For reasons we’ll look at another time, there is a depressing correlation between those that have this opportunity and that end up taking work primarily for the money anyway. There’s also a limit. How much runway does anyone conceivably need to find a fulfilling means of earning money? A few years buys time to look. A few decades sells your soul to never looking.


The benefits of money should go beyond this.

We have all invested in things (sometimes possessions, often relationships, usually character traits) that have transformed the quality of our lives, made our souls sing. But in the context of how we think, act, and spend all day, every day, they are the exception, not the rule. Depressingly, our deep-seated self-deceptions prevent us from learning from what worked and what didn’t, even missing the intro course on how the value of the transformation never correlates with its monetary cost.

The application to advice

This has – I hope obvious – consequences for advice, whether you’re giving it, or receiving it.

Most financial advice is at its best when it sticks to saying ‘don’t do mad things’.

Yet there’s greater value in reminding people of the link between ability and responsibility (to self and others), not making it easier to forget about it.

And there’s greater value still in reminding people of the one major exception I hinted at above.

For much as it’s a bit crap at directly leading someone to live a Good Life, to fulfilling their potential, money is a great tool for the sort of clearer seeing that does bring that about. It is the examined life that is worth living, and there’s no easier way to examine your life choices than by checking your credit-card statement.


We should actively want to embrace a process of examination, refinement, and checking what works for us in a constantly shifting set of internal and external circumstances, so we don’t get stuck blindly equating wealth with waste, standard of living with access to comfort, and quality of life with cost of life. (Unless an ultimately unfulfilling life of bourgeois insignificance, sat atop a physically and mentally incapacitating conveyor belt amid a world to which you proudly make damn all difference is actually your thing, in which case, fair thee well, but you probably want to unsubscribe).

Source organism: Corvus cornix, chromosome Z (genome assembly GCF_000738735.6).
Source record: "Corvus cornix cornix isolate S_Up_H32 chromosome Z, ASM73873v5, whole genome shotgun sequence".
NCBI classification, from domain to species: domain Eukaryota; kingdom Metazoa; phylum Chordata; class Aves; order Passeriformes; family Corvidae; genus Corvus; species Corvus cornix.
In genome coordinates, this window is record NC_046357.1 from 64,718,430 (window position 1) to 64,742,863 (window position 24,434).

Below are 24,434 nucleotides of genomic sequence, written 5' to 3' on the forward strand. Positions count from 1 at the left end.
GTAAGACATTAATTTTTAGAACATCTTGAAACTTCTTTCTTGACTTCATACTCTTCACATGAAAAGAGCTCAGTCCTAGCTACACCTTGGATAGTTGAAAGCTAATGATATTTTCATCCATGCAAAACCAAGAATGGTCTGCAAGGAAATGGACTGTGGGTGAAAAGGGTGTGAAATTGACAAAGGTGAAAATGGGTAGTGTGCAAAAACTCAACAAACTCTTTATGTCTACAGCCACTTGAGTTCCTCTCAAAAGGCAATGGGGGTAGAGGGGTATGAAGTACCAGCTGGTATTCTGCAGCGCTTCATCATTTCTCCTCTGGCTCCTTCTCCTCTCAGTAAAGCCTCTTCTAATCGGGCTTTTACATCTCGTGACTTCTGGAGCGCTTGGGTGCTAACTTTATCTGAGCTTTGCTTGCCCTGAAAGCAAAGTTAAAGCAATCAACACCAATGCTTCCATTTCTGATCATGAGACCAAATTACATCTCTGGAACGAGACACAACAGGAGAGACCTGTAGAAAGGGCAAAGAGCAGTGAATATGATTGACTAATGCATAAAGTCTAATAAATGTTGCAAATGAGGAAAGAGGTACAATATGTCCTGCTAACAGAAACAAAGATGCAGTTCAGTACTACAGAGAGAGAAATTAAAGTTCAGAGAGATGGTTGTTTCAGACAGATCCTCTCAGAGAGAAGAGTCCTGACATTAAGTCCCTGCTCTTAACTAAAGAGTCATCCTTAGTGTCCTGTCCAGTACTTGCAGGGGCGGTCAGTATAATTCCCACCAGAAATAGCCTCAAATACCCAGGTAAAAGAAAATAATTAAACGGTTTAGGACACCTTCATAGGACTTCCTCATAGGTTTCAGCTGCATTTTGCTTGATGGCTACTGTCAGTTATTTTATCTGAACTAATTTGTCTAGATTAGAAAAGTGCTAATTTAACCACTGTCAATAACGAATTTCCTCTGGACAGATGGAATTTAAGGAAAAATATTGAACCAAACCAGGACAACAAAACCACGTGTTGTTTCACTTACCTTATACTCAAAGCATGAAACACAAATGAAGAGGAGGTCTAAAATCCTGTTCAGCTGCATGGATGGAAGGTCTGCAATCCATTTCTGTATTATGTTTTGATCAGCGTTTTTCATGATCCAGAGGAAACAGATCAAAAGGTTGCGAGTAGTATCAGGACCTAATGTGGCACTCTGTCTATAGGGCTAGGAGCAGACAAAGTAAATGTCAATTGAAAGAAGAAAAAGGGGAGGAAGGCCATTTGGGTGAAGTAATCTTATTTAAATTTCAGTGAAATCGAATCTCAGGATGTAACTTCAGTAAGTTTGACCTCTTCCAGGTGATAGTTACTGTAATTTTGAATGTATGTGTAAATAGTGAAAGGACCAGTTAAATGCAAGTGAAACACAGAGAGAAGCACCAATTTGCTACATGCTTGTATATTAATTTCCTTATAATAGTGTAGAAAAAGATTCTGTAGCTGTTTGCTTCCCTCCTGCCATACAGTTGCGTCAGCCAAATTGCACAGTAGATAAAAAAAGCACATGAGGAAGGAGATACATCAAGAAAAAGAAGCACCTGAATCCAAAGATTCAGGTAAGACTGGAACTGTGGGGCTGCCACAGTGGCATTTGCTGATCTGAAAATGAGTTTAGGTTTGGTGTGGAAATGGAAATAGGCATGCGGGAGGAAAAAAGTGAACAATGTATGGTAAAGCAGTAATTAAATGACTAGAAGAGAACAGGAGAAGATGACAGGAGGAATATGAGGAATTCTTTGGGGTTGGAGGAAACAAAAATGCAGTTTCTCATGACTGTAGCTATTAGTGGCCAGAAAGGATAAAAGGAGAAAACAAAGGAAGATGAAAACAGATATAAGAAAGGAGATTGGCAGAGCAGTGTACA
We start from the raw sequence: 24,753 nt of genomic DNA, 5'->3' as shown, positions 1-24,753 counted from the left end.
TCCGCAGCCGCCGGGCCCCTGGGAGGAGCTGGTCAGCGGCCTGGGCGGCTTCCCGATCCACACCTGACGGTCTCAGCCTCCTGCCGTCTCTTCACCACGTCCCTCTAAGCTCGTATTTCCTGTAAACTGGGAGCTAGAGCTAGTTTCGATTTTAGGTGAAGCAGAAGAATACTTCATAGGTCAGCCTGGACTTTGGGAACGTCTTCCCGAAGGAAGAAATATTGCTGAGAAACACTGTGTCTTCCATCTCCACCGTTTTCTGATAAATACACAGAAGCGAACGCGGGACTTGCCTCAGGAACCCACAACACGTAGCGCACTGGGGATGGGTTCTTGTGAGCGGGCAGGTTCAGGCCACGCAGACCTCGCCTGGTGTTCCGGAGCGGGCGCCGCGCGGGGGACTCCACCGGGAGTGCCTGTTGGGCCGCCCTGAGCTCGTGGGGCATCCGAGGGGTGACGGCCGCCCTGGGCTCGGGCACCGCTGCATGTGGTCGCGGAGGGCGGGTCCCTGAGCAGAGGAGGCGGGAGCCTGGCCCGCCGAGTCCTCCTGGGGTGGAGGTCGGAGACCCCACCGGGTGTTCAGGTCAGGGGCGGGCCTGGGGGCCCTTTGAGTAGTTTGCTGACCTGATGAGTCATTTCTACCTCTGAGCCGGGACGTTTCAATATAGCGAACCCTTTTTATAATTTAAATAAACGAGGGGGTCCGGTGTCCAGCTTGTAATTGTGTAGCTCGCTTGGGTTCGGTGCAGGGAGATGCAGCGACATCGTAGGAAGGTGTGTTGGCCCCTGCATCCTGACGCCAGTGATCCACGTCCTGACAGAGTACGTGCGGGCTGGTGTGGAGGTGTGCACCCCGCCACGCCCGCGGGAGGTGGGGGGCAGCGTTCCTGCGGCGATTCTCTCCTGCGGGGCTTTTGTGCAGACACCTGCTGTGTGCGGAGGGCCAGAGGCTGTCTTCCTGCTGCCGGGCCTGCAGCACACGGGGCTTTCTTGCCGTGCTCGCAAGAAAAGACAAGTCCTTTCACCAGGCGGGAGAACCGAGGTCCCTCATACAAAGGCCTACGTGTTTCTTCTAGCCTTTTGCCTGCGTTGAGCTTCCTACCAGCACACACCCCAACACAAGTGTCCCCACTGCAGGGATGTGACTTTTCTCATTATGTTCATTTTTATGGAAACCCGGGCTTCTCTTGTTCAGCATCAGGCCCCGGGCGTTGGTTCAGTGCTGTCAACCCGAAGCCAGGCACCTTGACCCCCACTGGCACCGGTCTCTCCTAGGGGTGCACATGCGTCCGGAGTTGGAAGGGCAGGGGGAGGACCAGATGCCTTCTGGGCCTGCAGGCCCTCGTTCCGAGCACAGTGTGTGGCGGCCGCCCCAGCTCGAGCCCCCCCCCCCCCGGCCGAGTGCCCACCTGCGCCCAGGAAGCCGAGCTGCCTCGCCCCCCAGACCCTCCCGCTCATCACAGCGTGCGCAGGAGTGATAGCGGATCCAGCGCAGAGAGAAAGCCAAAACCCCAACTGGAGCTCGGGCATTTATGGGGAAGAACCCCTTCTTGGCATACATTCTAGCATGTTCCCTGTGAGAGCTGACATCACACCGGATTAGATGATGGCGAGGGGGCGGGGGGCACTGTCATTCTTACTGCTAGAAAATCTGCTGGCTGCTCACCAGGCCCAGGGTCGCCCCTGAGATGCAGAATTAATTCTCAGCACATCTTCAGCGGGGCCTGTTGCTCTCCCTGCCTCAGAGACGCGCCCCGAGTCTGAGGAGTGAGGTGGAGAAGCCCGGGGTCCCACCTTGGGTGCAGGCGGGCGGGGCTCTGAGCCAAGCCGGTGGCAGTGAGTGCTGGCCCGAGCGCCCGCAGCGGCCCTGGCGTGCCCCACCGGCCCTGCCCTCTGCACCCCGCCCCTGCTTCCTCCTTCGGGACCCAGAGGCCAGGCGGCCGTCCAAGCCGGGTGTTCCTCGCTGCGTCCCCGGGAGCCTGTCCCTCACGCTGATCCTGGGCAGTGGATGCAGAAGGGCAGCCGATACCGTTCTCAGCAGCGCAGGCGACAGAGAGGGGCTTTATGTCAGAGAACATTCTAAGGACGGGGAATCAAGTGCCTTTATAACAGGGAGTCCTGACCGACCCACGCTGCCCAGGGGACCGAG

Because we want an artistic life, not an expensive one. One that expresses the otherwise inexpressible complexity of us. That is filled with moments like walking on air after truly connecting with or otherwise helping a fellow human. And in which we’ve controlled our environment so that it inspires behaviours that make us smile each morning upon leaving the house. This can include material things too – items that each time we contemplate them remind us of the amazing trade we made that sustainably improved our life, not just insured us against it being obviously rubbish.

Money Maxim of the Week

This week: Trigger #6: On average

Train to hear these words and phrases as you do you own name across a crowded room, then stop and check that the belief underlying your automatic reaction is true.

The world isn’t short of happiness research. And while studies can be great guides for experimentation, they’re often awful for prescriptions, especially when it’s only the headline anyone reads.

Cultivating certain psychological traits, owning pot plants or gratitude journals may make people 10% happier on average, but that doesn’t mean: a) you should follow what worked for someone else without examining how well it’s working for you; or b) preach about what does work for you.

You are neither an average, nor a universal representative. Be quicker to run your own experiments than to blindly share the headline results of someone else’s.